Army negotiates network deal a year ahead of schedule
- By Dawn S. Onley
- Sep 17, 2004
Army CIO Lt. Gen. Steven W. Boutelle says the advanced schedule will let the service ship new comm tools to Iraq shortly.
Henrik G. de Gyor
The Army is proceeding with a revised acquisition strategy for its $10 billion Warfighter Information Network-Tactical program, naming General Dynamics Corp. as the prime contractor and Lockheed Martin Corp. as the major subcontractor.
Both companies had been competing for the design and development contract since September, working on models and simulations of prototype WIN-T systems.
Several months ago, the Army decided to revise its WIN-T plan to deploy some capabilities to warfighters ahead of schedule. A spokesman said the contract language had been fine-tuned by the Defense and Justice departments over the past few months.
'Soldiers will benefit from this combined effort because it opens the door for the latest in IT to be fielded where real-time, quality information is most highly valued'with our deployed and combat-ready units,' said Col. Angel Colon, WIN-T project manager.
Under the new strategy announced last week, the contractors will work together to build the network, rather than as competing WIN-T teams, Colon said.
The Army benefits because the two vendors will merge the best of their approaches into a single system. Michael Wynne, undersecretary of Defense for acquisition, technology and logistics, authorized the agreement Sept. 10.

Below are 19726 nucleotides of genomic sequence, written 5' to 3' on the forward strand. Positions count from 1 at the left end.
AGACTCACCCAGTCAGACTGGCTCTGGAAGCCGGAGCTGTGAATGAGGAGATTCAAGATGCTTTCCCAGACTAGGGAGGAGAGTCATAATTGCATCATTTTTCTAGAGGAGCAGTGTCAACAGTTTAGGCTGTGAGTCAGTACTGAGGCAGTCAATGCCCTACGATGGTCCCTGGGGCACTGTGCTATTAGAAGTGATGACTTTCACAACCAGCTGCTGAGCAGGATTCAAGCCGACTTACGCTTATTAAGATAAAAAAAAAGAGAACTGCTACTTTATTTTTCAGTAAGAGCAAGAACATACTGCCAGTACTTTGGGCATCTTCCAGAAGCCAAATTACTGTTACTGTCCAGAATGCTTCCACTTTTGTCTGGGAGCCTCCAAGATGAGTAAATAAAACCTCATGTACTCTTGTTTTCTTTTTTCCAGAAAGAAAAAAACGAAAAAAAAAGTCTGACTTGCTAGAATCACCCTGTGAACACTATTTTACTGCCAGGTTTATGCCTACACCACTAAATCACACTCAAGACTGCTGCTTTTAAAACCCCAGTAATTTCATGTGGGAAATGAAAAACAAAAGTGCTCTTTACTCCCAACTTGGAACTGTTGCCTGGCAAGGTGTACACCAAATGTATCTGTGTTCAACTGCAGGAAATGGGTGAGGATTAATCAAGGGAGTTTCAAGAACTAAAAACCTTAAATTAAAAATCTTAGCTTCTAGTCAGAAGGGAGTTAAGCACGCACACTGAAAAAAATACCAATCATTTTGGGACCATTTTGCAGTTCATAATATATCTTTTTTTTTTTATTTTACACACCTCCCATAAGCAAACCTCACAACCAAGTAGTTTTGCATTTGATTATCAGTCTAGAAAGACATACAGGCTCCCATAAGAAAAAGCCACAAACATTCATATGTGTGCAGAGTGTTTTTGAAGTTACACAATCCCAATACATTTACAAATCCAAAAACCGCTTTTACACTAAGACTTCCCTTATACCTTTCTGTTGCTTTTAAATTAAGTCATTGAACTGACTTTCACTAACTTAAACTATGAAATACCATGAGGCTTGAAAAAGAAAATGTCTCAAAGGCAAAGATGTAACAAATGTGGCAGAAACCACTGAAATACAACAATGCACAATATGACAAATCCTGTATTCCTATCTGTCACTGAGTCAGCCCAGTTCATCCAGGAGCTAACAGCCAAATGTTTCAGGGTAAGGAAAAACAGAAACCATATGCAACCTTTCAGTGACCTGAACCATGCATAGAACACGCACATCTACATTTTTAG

'This combined ef-fort will allow us to settle on the WIN-T network architecture within the next four months,' Colon said in a statement.
The Army plans to make WIN-T its tactical extension of DOD's Global Information Grid. Through the program, the service intends to roll out a high-speed, high-bandwidth infrastructure for wired and wireless voice, data, video and image communications for soldiers on the battlefield.
WIN-T will be the backbone of the Army's Future Combat Systems initiative to connect weapons and transport systems via a single network.
'The single-baseline approach also provides a single focus for other interdependent developmental efforts, including the Future Combat Systems and Joint Tactical Radio System,' said Don Keller, project director for WIN-T.
The Army originally had planned to award the development deal late next year but asked DOD for permission to speed up the process to bolster current combat capabilities, especially in Iraq.
In July, Army CIO Lt. Gen. Steven W. Boutelle said he was pushing for the advanced schedule so that new comm tools could be sent to Iraq shortly.
For example, Boutelle said, he hoped to have a voice over IP system available when the 3rd Infantry Division returns to Iraq later this year.
WIN-T will replace the 1970s-era Tri-service Tactical Communications system still used by signal battalions.
Rob Doolittle, spokesman for General Dynamics, said it's too early to determine what technology the contractors will use to build the network